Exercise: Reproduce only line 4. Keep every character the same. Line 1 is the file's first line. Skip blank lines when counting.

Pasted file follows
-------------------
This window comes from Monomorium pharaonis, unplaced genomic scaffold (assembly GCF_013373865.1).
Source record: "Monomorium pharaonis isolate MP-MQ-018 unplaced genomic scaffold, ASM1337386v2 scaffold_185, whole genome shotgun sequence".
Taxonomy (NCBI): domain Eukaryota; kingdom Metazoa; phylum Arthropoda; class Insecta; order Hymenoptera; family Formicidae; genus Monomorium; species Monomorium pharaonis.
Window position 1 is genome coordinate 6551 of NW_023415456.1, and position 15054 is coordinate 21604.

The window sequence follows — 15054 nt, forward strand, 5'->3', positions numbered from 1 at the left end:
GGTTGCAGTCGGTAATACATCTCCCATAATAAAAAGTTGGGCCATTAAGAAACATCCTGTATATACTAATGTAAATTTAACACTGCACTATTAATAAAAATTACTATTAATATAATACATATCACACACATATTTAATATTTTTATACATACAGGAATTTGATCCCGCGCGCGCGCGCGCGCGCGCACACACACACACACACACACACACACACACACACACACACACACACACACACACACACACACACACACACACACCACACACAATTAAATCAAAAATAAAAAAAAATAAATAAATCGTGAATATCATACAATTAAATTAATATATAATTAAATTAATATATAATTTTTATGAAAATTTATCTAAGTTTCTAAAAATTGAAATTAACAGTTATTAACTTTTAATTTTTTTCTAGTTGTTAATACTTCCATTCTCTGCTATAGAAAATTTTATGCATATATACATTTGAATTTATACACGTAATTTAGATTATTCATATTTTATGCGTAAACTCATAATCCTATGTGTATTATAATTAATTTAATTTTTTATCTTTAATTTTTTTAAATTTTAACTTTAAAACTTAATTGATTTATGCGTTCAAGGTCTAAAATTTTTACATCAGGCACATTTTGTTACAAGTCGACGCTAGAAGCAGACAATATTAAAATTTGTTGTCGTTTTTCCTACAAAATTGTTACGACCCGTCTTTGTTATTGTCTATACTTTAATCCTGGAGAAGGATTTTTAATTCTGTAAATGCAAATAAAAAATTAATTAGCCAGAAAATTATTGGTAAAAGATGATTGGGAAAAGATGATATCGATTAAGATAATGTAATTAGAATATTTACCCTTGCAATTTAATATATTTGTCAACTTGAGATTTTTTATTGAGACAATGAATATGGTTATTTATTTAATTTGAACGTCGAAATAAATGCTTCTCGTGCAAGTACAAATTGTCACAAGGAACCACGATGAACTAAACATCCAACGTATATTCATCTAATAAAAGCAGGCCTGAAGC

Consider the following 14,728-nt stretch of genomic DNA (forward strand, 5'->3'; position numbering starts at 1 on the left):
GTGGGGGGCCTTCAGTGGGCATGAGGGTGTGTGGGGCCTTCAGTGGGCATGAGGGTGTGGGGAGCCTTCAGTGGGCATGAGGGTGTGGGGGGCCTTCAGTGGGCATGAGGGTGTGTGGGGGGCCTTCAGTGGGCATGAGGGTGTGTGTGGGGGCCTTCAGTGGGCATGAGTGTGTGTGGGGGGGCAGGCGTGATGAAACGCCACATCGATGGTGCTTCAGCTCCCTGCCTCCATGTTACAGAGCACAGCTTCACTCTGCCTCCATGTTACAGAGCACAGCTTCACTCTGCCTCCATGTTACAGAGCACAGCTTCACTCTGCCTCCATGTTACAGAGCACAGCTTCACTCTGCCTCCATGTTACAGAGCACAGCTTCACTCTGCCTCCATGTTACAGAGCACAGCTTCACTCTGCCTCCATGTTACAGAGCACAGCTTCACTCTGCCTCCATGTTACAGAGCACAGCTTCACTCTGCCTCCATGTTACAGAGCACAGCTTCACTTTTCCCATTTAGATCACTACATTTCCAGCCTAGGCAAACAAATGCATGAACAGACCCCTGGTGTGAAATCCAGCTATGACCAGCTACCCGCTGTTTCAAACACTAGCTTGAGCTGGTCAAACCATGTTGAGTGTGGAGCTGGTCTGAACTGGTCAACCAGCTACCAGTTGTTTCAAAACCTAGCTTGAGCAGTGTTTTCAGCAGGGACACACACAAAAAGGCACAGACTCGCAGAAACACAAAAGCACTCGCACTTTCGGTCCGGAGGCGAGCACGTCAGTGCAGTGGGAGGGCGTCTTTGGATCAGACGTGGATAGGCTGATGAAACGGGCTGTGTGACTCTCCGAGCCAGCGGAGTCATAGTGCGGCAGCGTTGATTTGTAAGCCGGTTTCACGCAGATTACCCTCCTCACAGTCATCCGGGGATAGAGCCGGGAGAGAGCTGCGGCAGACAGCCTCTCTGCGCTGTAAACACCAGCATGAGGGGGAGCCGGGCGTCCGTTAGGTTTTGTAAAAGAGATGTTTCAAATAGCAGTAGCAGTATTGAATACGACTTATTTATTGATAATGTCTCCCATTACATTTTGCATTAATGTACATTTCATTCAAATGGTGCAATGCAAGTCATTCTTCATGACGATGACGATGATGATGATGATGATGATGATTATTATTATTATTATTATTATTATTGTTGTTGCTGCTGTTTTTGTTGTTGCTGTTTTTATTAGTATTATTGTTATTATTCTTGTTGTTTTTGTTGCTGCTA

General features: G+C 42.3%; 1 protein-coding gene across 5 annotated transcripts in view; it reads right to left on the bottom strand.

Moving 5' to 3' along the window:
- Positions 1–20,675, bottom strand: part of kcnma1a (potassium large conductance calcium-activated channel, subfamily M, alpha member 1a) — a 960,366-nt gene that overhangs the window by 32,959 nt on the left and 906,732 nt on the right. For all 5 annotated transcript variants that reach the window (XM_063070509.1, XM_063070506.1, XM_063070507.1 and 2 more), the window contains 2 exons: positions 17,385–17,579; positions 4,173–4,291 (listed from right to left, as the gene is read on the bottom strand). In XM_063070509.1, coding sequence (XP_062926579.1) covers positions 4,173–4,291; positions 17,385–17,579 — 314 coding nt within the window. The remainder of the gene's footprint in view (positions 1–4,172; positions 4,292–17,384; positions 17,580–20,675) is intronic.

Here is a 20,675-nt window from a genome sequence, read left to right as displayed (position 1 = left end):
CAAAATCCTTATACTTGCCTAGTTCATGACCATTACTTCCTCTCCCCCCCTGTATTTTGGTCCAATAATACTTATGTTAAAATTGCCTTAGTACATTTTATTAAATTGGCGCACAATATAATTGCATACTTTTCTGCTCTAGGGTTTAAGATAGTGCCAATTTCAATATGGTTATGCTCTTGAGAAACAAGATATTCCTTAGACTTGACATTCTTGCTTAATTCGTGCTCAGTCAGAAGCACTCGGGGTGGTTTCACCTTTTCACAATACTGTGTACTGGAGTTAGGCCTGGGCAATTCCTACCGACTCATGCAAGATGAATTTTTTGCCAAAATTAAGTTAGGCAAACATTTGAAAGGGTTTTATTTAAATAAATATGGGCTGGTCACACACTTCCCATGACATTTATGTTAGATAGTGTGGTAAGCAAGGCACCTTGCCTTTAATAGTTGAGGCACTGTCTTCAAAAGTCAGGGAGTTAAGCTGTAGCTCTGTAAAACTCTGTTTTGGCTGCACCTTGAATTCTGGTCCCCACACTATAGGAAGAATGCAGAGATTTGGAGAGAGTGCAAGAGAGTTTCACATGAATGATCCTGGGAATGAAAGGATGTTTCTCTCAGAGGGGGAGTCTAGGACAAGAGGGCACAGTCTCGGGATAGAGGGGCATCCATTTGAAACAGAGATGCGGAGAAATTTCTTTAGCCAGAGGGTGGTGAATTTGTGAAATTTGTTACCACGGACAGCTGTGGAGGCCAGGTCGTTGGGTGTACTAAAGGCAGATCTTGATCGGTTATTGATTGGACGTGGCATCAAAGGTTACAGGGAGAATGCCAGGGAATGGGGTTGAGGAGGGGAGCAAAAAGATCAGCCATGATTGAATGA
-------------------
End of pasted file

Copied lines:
Window position 1 is genome coordinate 6551 of NW_023415456.1, and position 15054 is coordinate 21604.